What is a lead worth?
As a first step you need to calculate your lifetime value per customer. If you’ve never done this before you really should so you understand what a client is really worth to your business. There are numerous ways to do this, for more you can read the lifetime value per customer article from Wikipedia.
Next you need to know what % of your leads become customers. While different channels will generate different lead quality we will assume a uniform lead to client conversion rate to keep things simple. Count up your leads in a period and calculate the % that turned into customers. Remember, if your business generally has long lead times you may have to choose a time far in the past to have a more realistic view of conversion rate.
Multiply these 2 numbers together to arrive at your lead value.
What is your branded ad campaign generating?
Go into AdWords, choose the period you wish to measure for and record the total number of clicks, conversions, and total cost for your branded paid campaign/ad group.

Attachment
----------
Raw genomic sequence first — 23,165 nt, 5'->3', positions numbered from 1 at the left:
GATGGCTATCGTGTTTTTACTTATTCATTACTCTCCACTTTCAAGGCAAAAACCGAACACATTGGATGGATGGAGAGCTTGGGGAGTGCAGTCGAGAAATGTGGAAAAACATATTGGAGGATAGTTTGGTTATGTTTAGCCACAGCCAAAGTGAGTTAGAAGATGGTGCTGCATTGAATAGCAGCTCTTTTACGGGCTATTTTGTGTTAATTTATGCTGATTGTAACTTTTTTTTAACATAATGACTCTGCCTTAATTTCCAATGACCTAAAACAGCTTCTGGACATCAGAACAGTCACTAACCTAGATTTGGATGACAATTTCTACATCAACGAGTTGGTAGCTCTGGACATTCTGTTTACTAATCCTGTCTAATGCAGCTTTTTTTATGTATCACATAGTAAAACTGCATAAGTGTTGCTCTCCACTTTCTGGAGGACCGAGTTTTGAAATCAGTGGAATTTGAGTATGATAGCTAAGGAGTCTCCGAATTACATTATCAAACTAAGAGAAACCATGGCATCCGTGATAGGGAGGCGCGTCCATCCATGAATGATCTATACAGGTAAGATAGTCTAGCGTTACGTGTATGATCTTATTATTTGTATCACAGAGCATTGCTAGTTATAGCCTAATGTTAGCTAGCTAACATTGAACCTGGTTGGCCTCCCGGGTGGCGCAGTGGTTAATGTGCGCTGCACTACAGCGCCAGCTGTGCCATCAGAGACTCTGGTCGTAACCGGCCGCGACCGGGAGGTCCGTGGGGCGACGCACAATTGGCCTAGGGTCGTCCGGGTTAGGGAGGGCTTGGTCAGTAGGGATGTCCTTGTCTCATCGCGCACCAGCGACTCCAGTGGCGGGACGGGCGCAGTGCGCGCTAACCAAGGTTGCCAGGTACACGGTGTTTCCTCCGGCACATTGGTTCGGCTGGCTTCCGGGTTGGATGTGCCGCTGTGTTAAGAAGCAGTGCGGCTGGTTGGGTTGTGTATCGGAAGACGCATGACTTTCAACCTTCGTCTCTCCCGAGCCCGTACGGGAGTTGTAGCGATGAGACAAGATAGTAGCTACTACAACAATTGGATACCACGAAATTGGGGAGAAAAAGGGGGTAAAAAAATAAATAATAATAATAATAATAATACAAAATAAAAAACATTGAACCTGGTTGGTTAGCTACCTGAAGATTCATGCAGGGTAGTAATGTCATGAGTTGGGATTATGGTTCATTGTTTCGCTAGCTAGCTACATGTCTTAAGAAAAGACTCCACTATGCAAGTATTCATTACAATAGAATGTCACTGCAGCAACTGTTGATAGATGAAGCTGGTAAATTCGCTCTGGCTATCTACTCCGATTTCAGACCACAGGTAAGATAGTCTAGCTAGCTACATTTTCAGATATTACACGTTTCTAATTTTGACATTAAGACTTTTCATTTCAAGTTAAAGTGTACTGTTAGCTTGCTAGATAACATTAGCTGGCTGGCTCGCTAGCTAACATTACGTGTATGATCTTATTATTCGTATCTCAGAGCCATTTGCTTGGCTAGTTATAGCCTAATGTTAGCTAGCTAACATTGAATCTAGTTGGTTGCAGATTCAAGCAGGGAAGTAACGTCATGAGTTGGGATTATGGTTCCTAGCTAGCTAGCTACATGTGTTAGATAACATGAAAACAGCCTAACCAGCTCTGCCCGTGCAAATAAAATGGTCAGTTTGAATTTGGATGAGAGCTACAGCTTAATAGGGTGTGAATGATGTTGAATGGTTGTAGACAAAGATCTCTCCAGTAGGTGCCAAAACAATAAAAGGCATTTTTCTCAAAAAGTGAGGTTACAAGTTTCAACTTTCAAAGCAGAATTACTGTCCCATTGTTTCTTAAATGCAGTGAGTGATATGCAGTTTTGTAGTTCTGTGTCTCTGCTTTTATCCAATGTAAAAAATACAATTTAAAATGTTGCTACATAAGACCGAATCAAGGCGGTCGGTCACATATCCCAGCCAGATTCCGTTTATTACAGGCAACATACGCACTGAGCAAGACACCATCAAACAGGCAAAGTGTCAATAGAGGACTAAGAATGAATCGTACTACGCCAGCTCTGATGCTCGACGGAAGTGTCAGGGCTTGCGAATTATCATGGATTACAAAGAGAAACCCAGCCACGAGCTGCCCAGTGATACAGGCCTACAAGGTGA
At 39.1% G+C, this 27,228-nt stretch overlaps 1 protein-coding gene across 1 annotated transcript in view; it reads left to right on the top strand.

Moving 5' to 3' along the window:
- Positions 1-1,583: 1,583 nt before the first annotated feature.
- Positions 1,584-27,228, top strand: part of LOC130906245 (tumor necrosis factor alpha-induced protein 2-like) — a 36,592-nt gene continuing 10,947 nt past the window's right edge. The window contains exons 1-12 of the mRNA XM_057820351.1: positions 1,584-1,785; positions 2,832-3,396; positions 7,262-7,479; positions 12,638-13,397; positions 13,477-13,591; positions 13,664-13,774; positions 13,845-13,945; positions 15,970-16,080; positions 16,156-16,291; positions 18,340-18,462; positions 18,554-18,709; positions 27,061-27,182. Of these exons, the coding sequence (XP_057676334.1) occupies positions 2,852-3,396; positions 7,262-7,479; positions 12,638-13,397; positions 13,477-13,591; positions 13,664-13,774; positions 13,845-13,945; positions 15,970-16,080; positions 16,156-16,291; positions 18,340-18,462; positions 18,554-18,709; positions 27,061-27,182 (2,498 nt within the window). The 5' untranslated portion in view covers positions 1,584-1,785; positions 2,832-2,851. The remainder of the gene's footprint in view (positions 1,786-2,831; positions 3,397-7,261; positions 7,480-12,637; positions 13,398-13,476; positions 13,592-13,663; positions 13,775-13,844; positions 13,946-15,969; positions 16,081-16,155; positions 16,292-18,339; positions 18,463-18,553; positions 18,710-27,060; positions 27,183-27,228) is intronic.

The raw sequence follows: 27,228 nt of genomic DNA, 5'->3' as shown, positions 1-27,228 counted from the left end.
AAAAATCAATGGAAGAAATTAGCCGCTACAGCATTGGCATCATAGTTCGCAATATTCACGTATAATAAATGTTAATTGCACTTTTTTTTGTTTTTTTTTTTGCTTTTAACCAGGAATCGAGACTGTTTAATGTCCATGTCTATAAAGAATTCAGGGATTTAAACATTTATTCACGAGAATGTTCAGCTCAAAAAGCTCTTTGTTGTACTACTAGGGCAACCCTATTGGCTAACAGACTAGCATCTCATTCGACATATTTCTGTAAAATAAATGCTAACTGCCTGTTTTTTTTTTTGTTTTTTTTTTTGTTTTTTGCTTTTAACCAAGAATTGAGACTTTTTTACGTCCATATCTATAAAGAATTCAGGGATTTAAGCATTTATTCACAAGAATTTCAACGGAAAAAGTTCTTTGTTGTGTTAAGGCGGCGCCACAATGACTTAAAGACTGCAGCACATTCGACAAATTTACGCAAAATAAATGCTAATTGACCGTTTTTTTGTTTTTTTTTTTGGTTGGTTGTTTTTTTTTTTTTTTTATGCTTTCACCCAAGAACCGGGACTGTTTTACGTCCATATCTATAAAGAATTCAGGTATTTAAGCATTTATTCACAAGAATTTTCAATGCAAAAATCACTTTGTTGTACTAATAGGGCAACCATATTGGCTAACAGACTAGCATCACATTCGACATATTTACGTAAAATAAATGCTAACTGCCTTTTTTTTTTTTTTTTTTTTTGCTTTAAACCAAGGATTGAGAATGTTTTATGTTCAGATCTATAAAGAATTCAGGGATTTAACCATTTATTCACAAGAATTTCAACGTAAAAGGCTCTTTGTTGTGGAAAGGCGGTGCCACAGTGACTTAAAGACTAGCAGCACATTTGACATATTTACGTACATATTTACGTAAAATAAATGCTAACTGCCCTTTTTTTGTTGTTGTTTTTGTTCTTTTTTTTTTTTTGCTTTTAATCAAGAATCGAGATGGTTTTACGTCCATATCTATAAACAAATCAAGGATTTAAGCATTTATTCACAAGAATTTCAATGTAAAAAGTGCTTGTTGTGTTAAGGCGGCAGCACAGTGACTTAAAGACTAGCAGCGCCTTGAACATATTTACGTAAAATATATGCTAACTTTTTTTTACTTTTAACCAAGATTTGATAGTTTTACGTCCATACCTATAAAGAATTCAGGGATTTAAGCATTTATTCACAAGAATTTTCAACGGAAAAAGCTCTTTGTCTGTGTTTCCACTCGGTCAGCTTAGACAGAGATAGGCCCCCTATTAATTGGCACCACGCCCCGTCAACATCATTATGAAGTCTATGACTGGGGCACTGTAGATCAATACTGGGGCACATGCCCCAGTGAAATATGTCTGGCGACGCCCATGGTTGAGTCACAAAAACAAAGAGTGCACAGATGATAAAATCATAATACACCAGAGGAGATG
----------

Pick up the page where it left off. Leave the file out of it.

What are you branded terms generating organically?
Go into Google Webmaster Tools (or under Acquisition / Search Engine Optimization from Analytics) and pull up the queries report. Export this to Excel and remove all but the branded terms; total up the impressions & clicks for the current period (when you were advertising your brand) and the previous period.
Input all the figures into the spreadsheet where indicated. The bottom line of the sheet will indicate expected revenue less (branded) ad costs from the two periods. The larger of the two figures will dictate whether or not it pays to advertise your brand.
In this example we see that when we advertised with branded search ads that we generated expected revenue of $2,770 vs. $2,109 (net of ad costs). Therefore it makes sense, for lead generation purposes, to continue running a paid search campaign for branded terms.
Download our free calculator to crunch your own numbers and see if paid branded search makes financial sense for your business.